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Do you believe in ghosts and other related phenomena?

24567

Posts

  • MikeManMikeMan Registered User regular
    edited April 2009
    Podly wrote: »
    yeah but what about aliens
    fuck that

    what about alien ghosts

    you fuckers never thought of that one, did ya

    HOW DO YOU FUCK UP BAGELS. YOU BOIL THE WATER. PUT IN THE NOODLES
  • EndomaticEndomatic Registered User
    edited April 2009
    I can't see how anybody with even a rudimentary grasp of biology or evolution could think of that as a plausible scenario.

    It's plausible of course, we exist. It's just so very unlikely.

    What about celebrity alien ghosts?!

  • PodlyPodly good moleman to youRegistered User regular
    edited April 2009
    MikeMan wrote: »
    Podly wrote: »
    yeah but what about aliens
    fuck that

    what about alien ghosts

    you fuckers never thought of that one, did ya

    MINDFUCK

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  • Rhesus PositiveRhesus Positive Damn these electric sex pants! Registered User regular
    edited April 2009
    Well, this topic took a turn for the predictable.
    Spoiler:

    Another successful post, thanks to the power of Spacestar Ordering™!
  • Evil MultifariousEvil Multifarious Registered User regular
    edited April 2009
    one of my friends believes in ghosts

    she also believes that she is psychic, and that psychic powers are a matrilineal family gift.

    i think she's ridiculous.

    Inquisitor wrote: »
    I fucking hate you Canadians.
  • Evil MultifariousEvil Multifarious Registered User regular
    edited April 2009
    archonwarp wrote: »
    Duffel wrote: »
    I mean, we can't even communicate all that well with chimps and for all intents and purposes they're identical to us on an evolutionary level. And yet somehow we're supposed to believe that aliens that evolved (somehow) on another planet/in another galaxy/whatever build ships and travel through the stars just like humans wish they could? I mean, hell, usually these "alien encounters" involve aliens that are functionally identical to humans - they communicate (in English, somehow), perform medical experiments, walk on two legs... I can't see how anybody with even a rudimentary grasp of biology or evolution could think of that as a plausible scenario.

    Not to nitpick, but I don't think the phrase "evolutionarily identical" really makes sense. Yeah, they're our closest primate relative still around, but we've got a good 1,500,000 years of evolution on our side.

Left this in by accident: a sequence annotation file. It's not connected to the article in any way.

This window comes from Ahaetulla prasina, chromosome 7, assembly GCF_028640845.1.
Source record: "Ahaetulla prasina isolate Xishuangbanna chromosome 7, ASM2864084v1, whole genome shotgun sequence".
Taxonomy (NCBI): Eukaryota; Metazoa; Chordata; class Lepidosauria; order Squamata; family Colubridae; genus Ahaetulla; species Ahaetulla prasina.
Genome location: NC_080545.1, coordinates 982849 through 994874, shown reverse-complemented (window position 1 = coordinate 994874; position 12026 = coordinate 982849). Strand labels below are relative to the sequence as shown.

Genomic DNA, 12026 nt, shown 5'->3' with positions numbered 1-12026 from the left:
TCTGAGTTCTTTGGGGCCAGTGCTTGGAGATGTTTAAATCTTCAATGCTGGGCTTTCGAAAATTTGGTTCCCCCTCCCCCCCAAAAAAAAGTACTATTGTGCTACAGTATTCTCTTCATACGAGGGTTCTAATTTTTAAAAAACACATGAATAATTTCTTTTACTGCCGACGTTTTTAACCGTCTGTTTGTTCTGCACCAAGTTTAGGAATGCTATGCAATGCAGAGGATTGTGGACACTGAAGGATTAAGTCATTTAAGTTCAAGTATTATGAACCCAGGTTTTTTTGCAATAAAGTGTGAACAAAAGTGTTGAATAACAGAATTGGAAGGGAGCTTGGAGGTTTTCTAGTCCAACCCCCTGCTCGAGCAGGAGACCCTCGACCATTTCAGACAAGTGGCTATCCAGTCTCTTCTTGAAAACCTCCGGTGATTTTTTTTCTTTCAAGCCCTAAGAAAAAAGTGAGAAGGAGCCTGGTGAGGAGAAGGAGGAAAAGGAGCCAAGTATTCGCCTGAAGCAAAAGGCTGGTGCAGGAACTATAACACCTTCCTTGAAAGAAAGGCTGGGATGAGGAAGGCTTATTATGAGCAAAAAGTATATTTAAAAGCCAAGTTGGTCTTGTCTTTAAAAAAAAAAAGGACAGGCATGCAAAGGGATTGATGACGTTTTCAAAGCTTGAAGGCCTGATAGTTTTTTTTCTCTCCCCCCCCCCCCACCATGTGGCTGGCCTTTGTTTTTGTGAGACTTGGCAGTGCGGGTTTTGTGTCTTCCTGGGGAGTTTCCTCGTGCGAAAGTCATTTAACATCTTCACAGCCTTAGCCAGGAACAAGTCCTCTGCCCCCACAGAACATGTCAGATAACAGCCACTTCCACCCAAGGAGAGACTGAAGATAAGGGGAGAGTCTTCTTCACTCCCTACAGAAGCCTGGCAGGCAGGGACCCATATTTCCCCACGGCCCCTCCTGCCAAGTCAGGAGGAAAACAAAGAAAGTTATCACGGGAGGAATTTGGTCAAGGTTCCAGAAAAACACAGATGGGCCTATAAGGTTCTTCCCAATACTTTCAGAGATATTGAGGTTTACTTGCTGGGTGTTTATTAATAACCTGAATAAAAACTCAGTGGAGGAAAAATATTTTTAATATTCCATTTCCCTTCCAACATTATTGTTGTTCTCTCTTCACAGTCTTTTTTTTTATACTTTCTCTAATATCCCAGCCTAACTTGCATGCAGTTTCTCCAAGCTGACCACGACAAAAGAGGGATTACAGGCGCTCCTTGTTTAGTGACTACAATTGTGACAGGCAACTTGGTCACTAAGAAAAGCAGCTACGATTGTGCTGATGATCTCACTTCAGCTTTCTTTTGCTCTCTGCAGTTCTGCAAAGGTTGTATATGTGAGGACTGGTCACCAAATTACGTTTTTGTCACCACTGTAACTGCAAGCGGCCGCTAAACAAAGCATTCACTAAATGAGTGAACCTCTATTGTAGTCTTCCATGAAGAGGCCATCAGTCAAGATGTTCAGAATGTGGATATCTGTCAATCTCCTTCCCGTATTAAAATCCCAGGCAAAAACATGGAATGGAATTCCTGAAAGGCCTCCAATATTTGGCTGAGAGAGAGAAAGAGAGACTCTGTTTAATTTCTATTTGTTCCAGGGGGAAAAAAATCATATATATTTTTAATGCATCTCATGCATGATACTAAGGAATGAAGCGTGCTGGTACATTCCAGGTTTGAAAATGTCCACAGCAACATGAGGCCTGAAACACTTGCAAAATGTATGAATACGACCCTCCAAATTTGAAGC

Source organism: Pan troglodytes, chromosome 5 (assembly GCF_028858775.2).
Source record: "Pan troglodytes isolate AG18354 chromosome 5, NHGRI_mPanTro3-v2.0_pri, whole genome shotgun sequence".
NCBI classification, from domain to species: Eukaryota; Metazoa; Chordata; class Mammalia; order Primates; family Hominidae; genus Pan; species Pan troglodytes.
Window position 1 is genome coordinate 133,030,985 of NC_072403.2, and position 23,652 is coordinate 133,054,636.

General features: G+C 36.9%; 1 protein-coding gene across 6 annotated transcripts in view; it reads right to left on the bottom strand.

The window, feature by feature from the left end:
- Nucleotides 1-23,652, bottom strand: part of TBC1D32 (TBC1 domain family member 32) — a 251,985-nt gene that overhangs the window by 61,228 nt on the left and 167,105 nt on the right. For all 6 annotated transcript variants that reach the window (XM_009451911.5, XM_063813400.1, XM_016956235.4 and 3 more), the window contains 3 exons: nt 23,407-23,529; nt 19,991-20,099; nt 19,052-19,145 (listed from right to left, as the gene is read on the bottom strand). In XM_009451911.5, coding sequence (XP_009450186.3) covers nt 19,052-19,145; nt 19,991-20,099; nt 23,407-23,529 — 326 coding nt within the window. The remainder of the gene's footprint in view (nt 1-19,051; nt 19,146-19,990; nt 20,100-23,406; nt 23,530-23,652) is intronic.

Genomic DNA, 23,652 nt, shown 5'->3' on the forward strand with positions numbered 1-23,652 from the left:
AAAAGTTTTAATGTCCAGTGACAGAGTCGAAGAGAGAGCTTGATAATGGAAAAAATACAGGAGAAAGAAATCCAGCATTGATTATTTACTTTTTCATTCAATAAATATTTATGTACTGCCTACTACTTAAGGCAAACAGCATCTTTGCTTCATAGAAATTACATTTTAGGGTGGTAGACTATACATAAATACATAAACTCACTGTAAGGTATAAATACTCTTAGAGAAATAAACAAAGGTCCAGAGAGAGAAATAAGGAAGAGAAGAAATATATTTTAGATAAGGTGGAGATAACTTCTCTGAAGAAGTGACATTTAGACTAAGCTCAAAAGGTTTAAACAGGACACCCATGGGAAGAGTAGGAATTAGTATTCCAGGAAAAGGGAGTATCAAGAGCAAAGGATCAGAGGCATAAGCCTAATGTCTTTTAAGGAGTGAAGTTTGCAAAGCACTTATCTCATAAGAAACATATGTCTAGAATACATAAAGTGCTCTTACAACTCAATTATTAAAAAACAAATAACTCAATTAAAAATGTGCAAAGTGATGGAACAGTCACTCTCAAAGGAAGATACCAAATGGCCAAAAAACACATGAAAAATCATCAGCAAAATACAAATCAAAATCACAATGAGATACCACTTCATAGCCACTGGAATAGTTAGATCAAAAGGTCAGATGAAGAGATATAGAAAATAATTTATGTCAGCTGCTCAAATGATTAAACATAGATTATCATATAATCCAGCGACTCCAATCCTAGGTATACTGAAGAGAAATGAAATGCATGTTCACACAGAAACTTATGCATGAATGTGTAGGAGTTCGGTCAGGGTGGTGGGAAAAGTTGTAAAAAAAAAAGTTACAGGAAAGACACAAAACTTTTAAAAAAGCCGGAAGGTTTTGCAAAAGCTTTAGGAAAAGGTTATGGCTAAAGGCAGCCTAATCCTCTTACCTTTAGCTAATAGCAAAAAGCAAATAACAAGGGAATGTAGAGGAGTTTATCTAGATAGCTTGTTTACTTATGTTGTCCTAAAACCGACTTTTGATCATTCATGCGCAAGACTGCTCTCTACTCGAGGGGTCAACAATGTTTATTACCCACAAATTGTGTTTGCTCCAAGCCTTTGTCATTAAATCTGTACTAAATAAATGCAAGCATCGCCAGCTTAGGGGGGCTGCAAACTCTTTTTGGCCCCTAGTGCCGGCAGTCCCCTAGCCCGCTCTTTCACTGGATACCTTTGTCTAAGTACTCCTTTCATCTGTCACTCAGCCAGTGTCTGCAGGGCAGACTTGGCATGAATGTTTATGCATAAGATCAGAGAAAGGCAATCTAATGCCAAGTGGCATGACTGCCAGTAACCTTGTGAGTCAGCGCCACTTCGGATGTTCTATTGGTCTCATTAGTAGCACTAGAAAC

One of the things about bipedal anthro-aliens is that there aren't really too many other options that make sense. It wouldn't be practical for a large complex organism to have a lot of organs protected only by a cell membrane. There also aren't too many ways you can cause locomotion besides flapping appendages; I mean, how could you evolve a wheel ? Also, it's further proof that everything is made up by people who are experiencing problems wherein their brain plays tricks on them.

    This is a silly thing to say.

    We evolved eyes, neural systems, and brains - you think a wheel is going to be difficult? I mean there's already clearly evolved flagellar motors or whatever they're called, on the microscopic scale.

    Who even knows if another form of life, if it were even recognizable, would have something resembling DNA? I think evolution as a concept would broadly apply to any form of life, necesarily, but who knows how their reproduction and selection would function, and what it would produce, especially in alternate environments?

    Inquisitor wrote: »
    I fucking hate you Canadians.
  • DuffelDuffel Registered User regular
    edited April 2009
    We are not 1.5m years "more evolved" than chimps; chimps evolved to adapt to a different set of behaviors than humans. You're probably not too good at brachiating, but chimps are (although not as good as orangs).

    Also, there aren't too many ways for locomotion to take place on the land on earth with our gravity/atmosphere other than some form of appendage locomotion. Why wouldn't these hypothetical intelligent aliens be aquatic, for instance, or adapted to any other environment you could think of?